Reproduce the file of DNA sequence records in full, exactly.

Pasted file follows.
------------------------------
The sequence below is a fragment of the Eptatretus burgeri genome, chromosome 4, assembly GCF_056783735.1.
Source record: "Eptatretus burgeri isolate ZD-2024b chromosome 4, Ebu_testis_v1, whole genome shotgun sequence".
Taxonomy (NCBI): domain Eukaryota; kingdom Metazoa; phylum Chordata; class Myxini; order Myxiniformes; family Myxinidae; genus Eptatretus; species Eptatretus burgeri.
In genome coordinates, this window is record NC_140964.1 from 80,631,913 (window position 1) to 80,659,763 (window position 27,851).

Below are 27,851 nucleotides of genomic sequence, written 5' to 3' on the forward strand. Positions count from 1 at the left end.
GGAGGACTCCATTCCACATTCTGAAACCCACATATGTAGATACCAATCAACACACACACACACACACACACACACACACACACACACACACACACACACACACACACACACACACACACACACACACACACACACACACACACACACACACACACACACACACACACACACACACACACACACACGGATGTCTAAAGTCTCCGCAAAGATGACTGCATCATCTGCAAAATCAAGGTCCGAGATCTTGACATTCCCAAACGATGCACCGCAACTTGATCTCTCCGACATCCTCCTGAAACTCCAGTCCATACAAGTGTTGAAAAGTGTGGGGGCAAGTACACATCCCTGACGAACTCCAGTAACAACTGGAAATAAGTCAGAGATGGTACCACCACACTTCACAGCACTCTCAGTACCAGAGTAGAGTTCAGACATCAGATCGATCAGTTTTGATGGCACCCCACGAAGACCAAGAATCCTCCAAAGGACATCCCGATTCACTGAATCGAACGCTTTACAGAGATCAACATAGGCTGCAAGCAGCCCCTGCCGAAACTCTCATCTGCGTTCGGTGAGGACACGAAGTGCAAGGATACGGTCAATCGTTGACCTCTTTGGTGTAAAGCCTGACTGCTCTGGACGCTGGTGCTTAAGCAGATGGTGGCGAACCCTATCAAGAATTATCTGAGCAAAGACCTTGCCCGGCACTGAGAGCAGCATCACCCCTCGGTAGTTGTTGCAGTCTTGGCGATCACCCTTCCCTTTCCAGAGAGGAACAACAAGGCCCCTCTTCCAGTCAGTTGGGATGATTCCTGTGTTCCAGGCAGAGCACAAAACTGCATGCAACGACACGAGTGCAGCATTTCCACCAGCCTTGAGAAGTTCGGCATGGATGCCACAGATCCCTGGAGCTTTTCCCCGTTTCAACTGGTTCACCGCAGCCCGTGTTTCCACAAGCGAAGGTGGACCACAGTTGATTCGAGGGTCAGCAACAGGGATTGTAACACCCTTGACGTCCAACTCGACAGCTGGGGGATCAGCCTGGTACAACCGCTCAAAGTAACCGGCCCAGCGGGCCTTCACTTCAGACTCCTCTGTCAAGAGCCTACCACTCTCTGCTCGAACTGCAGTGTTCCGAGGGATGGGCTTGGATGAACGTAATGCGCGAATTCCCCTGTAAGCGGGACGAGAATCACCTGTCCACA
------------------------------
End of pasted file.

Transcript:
The sequence below is a fragment of the Eptatretus burgeri genome, chromosome 4, assembly GCF_056783735.1.
Source record: "Eptatretus burgeri isolate ZD-2024b chromosome 4, Ebu_testis_v1, whole genome shotgun sequence".
Taxonomy (NCBI): domain Eukaryota; kingdom Metazoa; phylum Chordata; class Myxini; order Myxiniformes; family Myxinidae; genus Eptatretus; species Eptatretus burgeri.
In genome coordinates, this window is record NC_140964.1 from 80,631,913 (window position 1) to 80,659,763 (window position 27,851).

Below are 27,851 nucleotides of genomic sequence, written 5' to 3' on the forward strand. Positions count from 1 at the left end.
GGAGGACTCCATTCCACATTCTGAAACCCACATATGTAGATACCAATCAACACACACACACACACACACACACACACACACACACACACACACACACACACACACACACACACACACACACACACACACACACACACACACACACACACACACACACACACACACACACACACACACACACACACGGATGTCTAAAGTCTCCGCAAAGATGACTGCATCATCTGCAAAATCAAGGTCCGAGATCTTGACATTCCCAAACGATGCACCGCAACTTGATCTCTCCGACATCCTCCTGAAACTCCAGTCCATACAAGTGTTGAAAAGTGTGGGGGCAAGTACACATCCCTGACGAACTCCAGTAACAACTGGAAATAAGTCAGAGATGGTACCACCACACTTCACAGCACTCTCAGTACCAGAGTAGAGTTCAGACATCAGATCGATCAGTTTTGATGGCACCCCACGAAGACCAAGAATCCTCCAAAGGACATCCCGATTCACTGAATCGAACGCTTTACAGAGATCAACATAGGCTGCAAGCAGCCCCTGCCGAAACTCTCATCTGCGTTCGGTGAGGACACGAAGTGCAAGGATACGGTCAATCGTTGACCTCTTTGGTGTAAAGCCTGACTGCTCTGGACGCTGGTGCTTAAGCAGATGGTGGCGAACCCTATCAAGAATTATCTGAGCAAAGACCTTGCCCGGCACTGAGAGCAGCATCACCCCTCGGTAGTTGTTGCAGTCTTGGCGATCACCCTTCCCTTTCCAGAGAGGAACAACAAGGCCCCTCTTCCAGTCAGTTGGGATGATTCCTGTGTTCCAGGCAGAGCACAAAACTGCATGCAACGACACGAGTGCAGCATTTCCACCAGCCTTGAGAAGTTCGGCATGGATGCCACAGATCCCTGGAGCTTTTCCCCGTTTCAACTGGTTCACCGCAGCCCGTGTTTCCACAAGCGAAGGTGGACCACAGTTGATTCGAGGGTCAGCAACAGGGATTGTAACACCCTTGACGTCCAACTCGACAGCTGGGGGATCAGCCTGGTACAACCGCTCAAAGTAACCGGCCCAGCGGGCCTTCACTTCAGACTCCTCTGTCAAGAGCCTACCACTCTCTGCTCGAACTGCAGTGTTCCGAGGGATGGGCTTGGATGAACGTAATGCGCGAATTCCCCTGTAAGCGGGACGAGAATCACCTGTCCACA